Article written

  • on 06.05.2012
  • at 02:44 PM
  • by Randa Ghazy

The human face of troubled Mogadishu 0

“Once you have tasted the water of Mogadishu, you will always go back,” the Somali novelist Nuruddin Farah told me during his recent visit to Nairobi en route to Somalia’s war-torn capital.

Mogadishu has often been described as the most dangerous city in the world — “the world capital of things-gone-completely-to-hell,” as author Mark Bowden put it.

But I knew what Farah meant. Since I visited Mogadishu last year, I have yearned to go back.

The city never quite leaves you; I suppose because it is impossible for those who have lived there, or even visited briefly, to reconcile the horror and devastation of its recent history with its glorious past.

When former residents speak of Mogadishu, one can hear a longing in their voices for a city that once held so much promise.

In a recent essay, Farah described the city of his youth as being “the prettiest and most colourful” in the world, “a living metropolis with cosmopolitan values.”

Today, once-magnificent buildings that used to house government offices, museums, cinemas and hotels have become shells hosting internally displaced people.

Guttted cathedrals and ancient mosques stand stubbornly in the most desolate and devastated parts of the city.

It is difficult to understand why one of Africa’s most beautiful cities allowed itself to implode. But even amid the rubble, there is a sense of hope — and sometimes even flickers of joy — in the faces of the women, men and children who struggle to survive in the city against all odds.

Farah has been going back to Mogadishu every two years since 1996.

Forced into exile by the Siad Barre regime in 1976 after the publication of his novel ‘A Naked Needle’, the 66-year-old novelist has lived and taught in Uganda, Germany, Italy, Sweden, Sudan, India, Nigeria, the Gambia and the US.

He blames Barre, the military dictator who ruled from 1969 to 1991, for much of the havoc that was unleashed in his country.

“Somalia was a badly written play, and Barre was its author,” he once wrote.

The novelist divides his time between Minneapolis, US, where he holds the Winton chair in the College of Liberal Arts at the University of Minnesota, and Cape Town, South Africa.

In 1998, he became the first African to win the Neustadt International Prize for Literature, a biennial award that is considered by some to be second only to the Nobel Prize for Literature.

In a 2004 interview with the philosopher Kwame Anthony Appiah, Farah said that he tries to view Mogadishu as the principal character in his novels, and the people living in it or visiting it as secondary characters.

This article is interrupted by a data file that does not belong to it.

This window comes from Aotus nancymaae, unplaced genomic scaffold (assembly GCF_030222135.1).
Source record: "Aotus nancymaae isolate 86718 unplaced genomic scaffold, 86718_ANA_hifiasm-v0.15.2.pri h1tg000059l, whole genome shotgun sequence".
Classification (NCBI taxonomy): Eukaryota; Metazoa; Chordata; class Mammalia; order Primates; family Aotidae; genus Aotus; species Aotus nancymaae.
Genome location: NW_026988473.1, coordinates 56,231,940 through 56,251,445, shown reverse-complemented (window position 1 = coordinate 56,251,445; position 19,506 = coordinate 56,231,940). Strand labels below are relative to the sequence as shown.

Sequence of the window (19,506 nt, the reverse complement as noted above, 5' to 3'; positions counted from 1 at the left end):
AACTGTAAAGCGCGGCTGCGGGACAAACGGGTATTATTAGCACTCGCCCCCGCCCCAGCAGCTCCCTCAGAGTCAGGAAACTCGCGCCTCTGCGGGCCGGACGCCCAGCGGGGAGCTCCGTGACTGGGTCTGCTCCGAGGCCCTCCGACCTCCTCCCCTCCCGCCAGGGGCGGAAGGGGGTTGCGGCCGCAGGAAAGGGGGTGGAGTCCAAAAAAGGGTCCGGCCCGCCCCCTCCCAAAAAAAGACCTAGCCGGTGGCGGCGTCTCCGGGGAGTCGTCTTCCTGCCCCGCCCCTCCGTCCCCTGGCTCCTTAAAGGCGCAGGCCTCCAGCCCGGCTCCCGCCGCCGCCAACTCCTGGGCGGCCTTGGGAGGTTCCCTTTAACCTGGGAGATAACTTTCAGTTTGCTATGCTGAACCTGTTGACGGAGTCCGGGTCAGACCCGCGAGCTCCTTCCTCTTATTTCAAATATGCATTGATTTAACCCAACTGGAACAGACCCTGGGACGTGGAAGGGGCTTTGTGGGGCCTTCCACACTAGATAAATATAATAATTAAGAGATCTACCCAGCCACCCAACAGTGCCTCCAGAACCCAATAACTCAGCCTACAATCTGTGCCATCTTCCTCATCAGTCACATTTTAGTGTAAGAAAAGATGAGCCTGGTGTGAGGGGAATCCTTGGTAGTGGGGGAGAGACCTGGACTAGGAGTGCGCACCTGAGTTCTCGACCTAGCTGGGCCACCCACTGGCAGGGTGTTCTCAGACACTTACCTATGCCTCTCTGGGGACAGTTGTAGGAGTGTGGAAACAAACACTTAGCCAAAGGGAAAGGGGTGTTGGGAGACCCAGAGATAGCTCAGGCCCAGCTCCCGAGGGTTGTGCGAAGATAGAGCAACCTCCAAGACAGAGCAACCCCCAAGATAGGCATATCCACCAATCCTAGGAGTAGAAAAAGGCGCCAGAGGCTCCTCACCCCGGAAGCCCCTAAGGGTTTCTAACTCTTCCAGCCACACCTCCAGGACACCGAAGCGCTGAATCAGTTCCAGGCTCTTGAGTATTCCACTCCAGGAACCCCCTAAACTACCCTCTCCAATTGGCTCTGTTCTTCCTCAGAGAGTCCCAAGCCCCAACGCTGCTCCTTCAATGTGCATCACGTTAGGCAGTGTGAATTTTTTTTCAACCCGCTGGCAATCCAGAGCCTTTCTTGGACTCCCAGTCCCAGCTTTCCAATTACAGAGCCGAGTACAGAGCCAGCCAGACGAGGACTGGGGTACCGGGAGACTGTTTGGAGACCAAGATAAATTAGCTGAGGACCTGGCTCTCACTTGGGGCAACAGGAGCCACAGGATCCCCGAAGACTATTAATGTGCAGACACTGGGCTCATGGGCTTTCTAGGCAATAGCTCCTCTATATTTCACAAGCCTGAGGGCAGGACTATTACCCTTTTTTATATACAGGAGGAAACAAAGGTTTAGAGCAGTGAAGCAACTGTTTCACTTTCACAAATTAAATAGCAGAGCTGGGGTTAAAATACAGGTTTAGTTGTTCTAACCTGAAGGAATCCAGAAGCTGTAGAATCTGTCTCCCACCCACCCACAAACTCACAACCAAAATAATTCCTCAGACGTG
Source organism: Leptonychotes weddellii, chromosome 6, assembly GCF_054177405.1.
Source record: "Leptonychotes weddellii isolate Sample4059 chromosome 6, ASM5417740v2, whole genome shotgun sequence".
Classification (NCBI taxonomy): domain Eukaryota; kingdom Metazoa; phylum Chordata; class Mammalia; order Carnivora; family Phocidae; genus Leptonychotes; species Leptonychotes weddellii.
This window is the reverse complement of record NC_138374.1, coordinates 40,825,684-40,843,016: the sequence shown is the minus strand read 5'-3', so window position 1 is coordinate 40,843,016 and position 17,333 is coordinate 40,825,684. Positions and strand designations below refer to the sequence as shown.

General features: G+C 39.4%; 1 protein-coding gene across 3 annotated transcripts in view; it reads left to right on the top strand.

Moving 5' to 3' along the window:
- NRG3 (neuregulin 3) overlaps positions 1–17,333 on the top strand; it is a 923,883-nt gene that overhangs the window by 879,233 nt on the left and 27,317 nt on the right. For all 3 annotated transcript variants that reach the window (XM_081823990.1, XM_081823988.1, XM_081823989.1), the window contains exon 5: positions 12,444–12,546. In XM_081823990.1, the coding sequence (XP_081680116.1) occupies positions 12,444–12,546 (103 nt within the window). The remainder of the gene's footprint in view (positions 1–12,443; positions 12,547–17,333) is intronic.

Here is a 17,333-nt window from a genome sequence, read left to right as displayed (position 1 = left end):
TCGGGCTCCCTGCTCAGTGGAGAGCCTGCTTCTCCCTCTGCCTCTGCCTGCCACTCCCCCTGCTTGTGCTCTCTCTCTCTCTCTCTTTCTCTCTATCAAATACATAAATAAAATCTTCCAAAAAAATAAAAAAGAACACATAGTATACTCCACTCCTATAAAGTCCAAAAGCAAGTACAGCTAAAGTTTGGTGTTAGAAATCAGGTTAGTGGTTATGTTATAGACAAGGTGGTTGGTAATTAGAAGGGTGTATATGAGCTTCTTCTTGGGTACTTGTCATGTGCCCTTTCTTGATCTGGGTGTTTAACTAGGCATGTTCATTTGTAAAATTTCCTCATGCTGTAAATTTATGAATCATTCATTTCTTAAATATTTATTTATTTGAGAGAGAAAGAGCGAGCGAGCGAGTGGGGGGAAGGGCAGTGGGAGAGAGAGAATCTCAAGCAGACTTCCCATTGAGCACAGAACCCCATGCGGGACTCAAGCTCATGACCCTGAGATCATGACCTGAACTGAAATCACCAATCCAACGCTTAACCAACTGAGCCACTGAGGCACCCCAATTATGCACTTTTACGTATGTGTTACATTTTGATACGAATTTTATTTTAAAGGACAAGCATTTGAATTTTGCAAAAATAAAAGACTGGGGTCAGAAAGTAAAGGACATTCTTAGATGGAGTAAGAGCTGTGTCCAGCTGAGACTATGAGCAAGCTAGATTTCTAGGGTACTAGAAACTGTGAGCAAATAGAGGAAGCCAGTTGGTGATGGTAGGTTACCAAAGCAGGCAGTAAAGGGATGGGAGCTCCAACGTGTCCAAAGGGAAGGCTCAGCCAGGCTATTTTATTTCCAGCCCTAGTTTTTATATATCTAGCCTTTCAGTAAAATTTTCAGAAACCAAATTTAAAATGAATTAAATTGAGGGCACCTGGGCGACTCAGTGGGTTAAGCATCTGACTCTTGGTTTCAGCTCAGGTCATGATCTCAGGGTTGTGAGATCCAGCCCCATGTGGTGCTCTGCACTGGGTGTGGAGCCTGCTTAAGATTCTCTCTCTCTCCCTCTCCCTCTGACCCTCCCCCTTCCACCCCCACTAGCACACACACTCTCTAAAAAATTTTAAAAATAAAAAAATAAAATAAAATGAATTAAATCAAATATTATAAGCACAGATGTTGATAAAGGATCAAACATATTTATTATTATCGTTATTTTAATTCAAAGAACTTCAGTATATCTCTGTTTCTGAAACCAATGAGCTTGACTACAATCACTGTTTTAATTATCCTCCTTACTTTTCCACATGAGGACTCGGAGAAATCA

His latest book ‘Crossbones’, which was published last year, has been described as “a tense and moving portrait of people struggling to sustain their individuality and fragile connections in the face of zealotry, corruption and civil war.”

Farah has often said that his writing is an attempt to “keep my country alive by writing about it.”

Unlike many famous authors, Farah does not carry around him an air of arrogance or self-importance.

When I contacted him, he appeared surprised that I would even want to interview him, but promptly agreed to meet me at the Serena Hotel in Nairobi, where he was meeting friends.

He appeared older and frailer than I had imagined, and was carrying with him Michael Ondaatje’s book ‘Running in the Family’, which he said keeps him company when he is “sitting in Nairobi’s dreadful traffic.”

(The other authors he likes to read are William Faulkner and Samuel Becket.) He also has a wry sense of humour.

When asked if he was a Muslim, he said: “I don’t know which heaven is better, the Muslim one or the Christian one — once I know that, I’ll decide.”

Appiah describes Farah as a “feminist novelist in a part of the world where that’s almost unknown among male writers.”

Indeed, the female characters in his novels are both strong and independent.

Gifts for example, tells the story of a Somali nurse struggling to care for her family in the face of a famine.

His first novel, ‘From a Crooked Rib’, is about a nomad girl who flees an arranged marriage to a much older man.

Farah, who has been married twice and has three children, believes that his nation’s salvation lies in women and that the prevalence of violence against women in Somali society is just a symptom of the violence that grips his homeland.

He, however, has no time for the writings of the other famous “feminist” Somali author, Ayaan Hirsi Ali, who has gained notoriety in the West for denouncing Islam and her Somali roots.

He thinks that Ali is not just ill-informed about Somalia and Islam, but about Africa as a whole. “She has no understanding of the complexities that make up Somali society,” he says.

He is convinced that inter-clan fighting in Somalia is not so much about blood ties, but about gaining access to economic resources.

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